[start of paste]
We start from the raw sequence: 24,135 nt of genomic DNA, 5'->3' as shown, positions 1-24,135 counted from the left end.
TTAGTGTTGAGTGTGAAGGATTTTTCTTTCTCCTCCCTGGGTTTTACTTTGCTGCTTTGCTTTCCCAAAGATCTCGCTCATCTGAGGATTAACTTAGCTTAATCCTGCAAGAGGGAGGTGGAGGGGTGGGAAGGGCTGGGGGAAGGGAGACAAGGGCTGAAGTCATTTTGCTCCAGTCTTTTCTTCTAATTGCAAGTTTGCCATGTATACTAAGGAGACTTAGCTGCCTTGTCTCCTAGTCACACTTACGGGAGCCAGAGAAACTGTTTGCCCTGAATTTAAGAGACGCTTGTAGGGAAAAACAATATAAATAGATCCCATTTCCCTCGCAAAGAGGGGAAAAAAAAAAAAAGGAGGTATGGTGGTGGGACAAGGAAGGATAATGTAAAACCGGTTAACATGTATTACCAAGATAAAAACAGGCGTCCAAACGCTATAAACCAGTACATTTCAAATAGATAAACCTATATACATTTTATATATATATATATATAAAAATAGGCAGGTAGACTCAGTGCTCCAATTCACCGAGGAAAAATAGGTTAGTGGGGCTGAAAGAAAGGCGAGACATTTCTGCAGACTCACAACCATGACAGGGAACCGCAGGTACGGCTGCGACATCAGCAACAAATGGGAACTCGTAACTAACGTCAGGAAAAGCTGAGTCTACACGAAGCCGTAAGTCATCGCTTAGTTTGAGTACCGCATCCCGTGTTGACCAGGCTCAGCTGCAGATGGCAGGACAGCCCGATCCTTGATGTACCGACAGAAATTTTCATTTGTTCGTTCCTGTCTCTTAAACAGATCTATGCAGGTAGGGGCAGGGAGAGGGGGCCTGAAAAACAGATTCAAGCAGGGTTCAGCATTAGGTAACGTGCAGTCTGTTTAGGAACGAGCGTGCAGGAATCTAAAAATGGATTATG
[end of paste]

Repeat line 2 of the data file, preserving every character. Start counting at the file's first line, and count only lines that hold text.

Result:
TTAGTGTTGAGTGTGAAGGATTTTTCTTTCTCCTCCCTGGGTTTTACTTTGCTGCTTTGCTTTCCCAAAGATCTCGCTCATCTGAGGATTAACTTAGCTTAATCCTGCAAGAGGGAGGTGGAGGGGTGGGAAGGGCTGGGGGAAGGGAGACAAGGGCTGAAGTCATTTTGCTCCAGTCTTTTCTTCTAATTGCAAGTTTGCCATGTATACTAAGGAGACTTAGCTGCCTTGTCTCCTAGTCACACTTACGGGAGCCAGAGAAACTGTTTGCCCTGAATTTAAGAGACGCTTGTAGGGAAAAACAATATAAATAGATCCCATTTCCCTCGCAAAGAGGGGAAAAAAAAAAAAAGGAGGTATGGTGGTGGGACAAGGAAGGATAATGTAAAACCGGTTAACATGTATTACCAAGATAAAAACAGGCGTCCAAACGCTATAAACCAGTACATTTCAAATAGATAAACCTATATACATTTTATATATATATATATATAAAAATAGGCAGGTAGACTCAGTGCTCCAATTCACCGAGGAAAAATAGGTTAGTGGGGCTGAAAGAAAGGCGAGACATTTCTGCAGACTCACAACCATGACAGGGAACCGCAGGTACGGCTGCGACATCAGCAACAAATGGGAACTCGTAACTAACGTCAGGAAAAGCTGAGTCTACACGAAGCCGTAAGTCATCGCTTAGTTTGAGTACCGCATCCCGTGTTGACCAGGCTCAGCTGCAGATGGCAGGACAGCCCGATCCTTGATGTACCGACAGAAATTTTCATTTGTTCGTTCCTGTCTCTTAAACAGATCTATGCAGGTAGGGGCAGGGAGAGGGGGCCTGAAAAACAGATTCAAGCAGGGTTCAGCATTAGGTAACGTGCAGTCTGTTTAGGAACGAGCGTGCAGGAATCTAAAAATGGATTATG